A Department of Energy program designed to promote the development of a new generation of battery cars could have its funding cut as part of the effort to rein in the federal budget deficit.
Republican leaders are proposing to shift money away from the federally-guaranteed loan program to help cover the cost of repairing recent storm damage in states such as Virginia – though proponents of the loan program contend the GOP is sacrificing the nation’s need to increase its energy independence. Critics worry that the proposal by House Republicans to slice $1.5 billion in Section 136 loans will hurt efforts to create auto manufacturing jobs.
The Section 136 Loans were created in 2007 with bipartisan support to promote innovation and research in new automotive technologies before the auto bailout in 2009. But energy independence could now fall victim to budget austerity.
The entire goal of the DoE loan program, initially approved with broad bi-partisan support, was to push improvement in fuel economy and lessen the U.S. dependence on imported oil. A wide range of manufacturers, such as Indiana-based EnerDel, have received loans aimed at improving battery technology – and developing a manufacturing base in the U.S.
Until recently, there was only a single, relatively low-volume lithium-ion production facility in the country. Most of those advanced batteries were being produced in Asia or Europe.
Democrast also charge Republicans would sacrifice manufacturing jobs if the Section 136 program is cut.
“By introducing a plan to gut Section 136 loans, House Republicans have shown that they don’t care about manufacturing jobs in places like the Greater Detroit Area,” said U.S. Rep Gary Peters, D-Mich. “We should fund recovery efforts in Eric Cantor’s district, but not at the expense of programs designed to address the economic disaster that manufacturing states,” Peters added, making reference to Congressman Eric Cantor.
Not so coincidentally, the Republican lawmaker’s home state of Virginia has suffered severe storm damage in recent months but House GOP budget cutting efforts have impacted the availability of emergency funds.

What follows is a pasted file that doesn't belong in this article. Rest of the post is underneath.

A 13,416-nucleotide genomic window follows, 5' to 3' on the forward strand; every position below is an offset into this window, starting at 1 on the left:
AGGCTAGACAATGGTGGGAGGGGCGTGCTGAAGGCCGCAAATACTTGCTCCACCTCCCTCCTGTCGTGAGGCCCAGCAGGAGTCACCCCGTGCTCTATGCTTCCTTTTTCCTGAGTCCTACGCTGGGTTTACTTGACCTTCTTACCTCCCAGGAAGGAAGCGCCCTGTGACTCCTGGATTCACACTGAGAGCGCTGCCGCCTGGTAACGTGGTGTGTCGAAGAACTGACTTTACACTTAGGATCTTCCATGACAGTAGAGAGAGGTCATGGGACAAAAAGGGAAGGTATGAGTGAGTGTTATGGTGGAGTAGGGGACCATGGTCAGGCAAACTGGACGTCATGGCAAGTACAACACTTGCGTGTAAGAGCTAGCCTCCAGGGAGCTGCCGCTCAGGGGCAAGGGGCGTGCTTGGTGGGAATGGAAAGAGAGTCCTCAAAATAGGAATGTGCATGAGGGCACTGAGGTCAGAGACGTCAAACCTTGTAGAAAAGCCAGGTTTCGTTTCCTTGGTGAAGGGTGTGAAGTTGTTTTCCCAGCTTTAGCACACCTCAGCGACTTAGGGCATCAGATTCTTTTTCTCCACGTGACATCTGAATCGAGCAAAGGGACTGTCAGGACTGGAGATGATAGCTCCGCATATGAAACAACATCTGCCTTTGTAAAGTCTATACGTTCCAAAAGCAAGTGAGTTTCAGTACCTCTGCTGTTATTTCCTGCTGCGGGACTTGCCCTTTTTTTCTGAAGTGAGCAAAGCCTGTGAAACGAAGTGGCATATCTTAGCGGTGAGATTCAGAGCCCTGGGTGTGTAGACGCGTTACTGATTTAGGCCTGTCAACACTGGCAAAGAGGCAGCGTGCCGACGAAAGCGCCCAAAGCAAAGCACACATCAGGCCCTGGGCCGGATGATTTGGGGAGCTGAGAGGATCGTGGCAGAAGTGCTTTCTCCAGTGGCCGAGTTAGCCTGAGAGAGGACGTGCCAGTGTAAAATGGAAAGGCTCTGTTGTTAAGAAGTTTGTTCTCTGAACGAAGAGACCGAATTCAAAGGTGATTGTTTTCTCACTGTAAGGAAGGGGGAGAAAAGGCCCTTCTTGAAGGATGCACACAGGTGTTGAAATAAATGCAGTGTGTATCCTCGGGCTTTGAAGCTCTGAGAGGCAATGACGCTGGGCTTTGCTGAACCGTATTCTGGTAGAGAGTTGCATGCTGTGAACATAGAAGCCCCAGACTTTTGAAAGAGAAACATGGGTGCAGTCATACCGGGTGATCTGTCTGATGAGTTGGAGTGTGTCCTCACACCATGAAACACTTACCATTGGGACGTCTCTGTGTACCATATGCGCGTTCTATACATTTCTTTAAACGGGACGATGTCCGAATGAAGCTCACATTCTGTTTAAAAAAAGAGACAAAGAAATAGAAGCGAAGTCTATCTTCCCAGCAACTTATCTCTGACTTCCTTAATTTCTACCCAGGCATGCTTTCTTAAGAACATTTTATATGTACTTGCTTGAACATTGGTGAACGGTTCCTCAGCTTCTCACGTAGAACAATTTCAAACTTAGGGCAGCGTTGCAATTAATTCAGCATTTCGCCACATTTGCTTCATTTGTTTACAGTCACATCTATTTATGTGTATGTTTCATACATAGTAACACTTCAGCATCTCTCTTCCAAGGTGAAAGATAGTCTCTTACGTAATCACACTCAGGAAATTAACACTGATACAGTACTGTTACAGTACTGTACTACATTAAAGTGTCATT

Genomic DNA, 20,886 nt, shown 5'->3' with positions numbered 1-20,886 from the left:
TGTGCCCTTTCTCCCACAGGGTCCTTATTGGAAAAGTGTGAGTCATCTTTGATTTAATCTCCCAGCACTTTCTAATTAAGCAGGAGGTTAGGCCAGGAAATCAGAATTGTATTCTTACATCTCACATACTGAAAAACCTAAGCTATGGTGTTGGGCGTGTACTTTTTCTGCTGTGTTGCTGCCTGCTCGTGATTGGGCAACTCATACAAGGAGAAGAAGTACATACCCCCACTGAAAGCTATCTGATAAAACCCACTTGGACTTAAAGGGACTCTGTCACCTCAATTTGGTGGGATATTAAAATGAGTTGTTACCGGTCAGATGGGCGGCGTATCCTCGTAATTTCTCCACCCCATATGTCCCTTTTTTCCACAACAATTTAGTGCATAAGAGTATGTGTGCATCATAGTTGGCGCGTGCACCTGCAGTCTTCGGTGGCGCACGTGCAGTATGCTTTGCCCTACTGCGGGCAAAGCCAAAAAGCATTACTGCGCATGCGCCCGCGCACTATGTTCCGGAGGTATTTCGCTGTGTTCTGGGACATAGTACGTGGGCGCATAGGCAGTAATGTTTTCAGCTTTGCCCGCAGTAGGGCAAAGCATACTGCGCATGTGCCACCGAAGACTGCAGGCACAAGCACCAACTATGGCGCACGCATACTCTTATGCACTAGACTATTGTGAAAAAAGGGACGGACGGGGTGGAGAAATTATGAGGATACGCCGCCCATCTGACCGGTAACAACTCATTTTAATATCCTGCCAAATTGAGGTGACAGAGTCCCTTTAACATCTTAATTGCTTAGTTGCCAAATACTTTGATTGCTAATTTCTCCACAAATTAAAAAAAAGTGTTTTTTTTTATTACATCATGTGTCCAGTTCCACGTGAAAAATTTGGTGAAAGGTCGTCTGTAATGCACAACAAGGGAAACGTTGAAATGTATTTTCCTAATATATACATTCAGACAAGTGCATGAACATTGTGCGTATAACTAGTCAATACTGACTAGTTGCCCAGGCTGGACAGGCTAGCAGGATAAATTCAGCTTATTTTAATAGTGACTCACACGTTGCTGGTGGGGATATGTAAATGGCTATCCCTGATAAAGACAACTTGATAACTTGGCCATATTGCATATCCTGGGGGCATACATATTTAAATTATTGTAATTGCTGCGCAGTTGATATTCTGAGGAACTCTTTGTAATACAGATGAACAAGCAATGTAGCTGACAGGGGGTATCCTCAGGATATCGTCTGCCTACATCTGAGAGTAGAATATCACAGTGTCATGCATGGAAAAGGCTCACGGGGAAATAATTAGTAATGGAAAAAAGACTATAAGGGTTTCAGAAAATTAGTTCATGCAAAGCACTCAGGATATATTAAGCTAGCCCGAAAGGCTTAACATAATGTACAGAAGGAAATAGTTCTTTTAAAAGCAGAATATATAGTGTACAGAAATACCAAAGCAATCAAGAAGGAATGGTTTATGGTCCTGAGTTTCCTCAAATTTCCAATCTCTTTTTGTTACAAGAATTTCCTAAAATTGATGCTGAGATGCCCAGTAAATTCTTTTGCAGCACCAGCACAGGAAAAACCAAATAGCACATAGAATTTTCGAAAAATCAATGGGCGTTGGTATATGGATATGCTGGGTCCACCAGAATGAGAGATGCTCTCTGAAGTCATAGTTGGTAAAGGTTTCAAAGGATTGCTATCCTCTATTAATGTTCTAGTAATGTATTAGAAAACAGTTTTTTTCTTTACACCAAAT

The Department of Energy Section 136 loans have protected and created 41,000 manufacturing jobs across the U.S. and could cost thousands of manufacturing jobs if reduced, Peters said.
The loans have not only helped domestic automakers such as General Motors and Ford, but also Japanese manufacturers such as Nissan, which is using a DoE loan to expand its plants in Smyrna, Tennessee to produce the Leaf battery-electric vehicle. Currently, the Leaf is imported from Japan.
The Section 136 loans have been particularly critical to automotive start-upts such as Tesla Motors, which is expanding production in the San Francisco Bay area in advance of the launch of its new Model S battery car.
Cantor, the Republican majority leader in the House, has said repeatedly that any extra spending on disaster relief for Virginia and other states will have to be paid for with cuts in other parts of the budget.
In addition, the GOP’s hand has been strengthened by the collapse of a California-based maker of solar panels that had previously received more than $536 million in DOE loans.
The elimination of $1.5 billion in Section 136 loans is part of the Republicans Continuing Resolution to fund the Government through Nov. 18, 2011. Republicans argue that the U.S. can better secure energy independence by more oil drilling.
However, drilling activity has steadily increased over the past year and the U.S. Department of Defense has quietly joined in the lobbying for the development of alternative vehicle technology that can reduce dependence on petroleum products.
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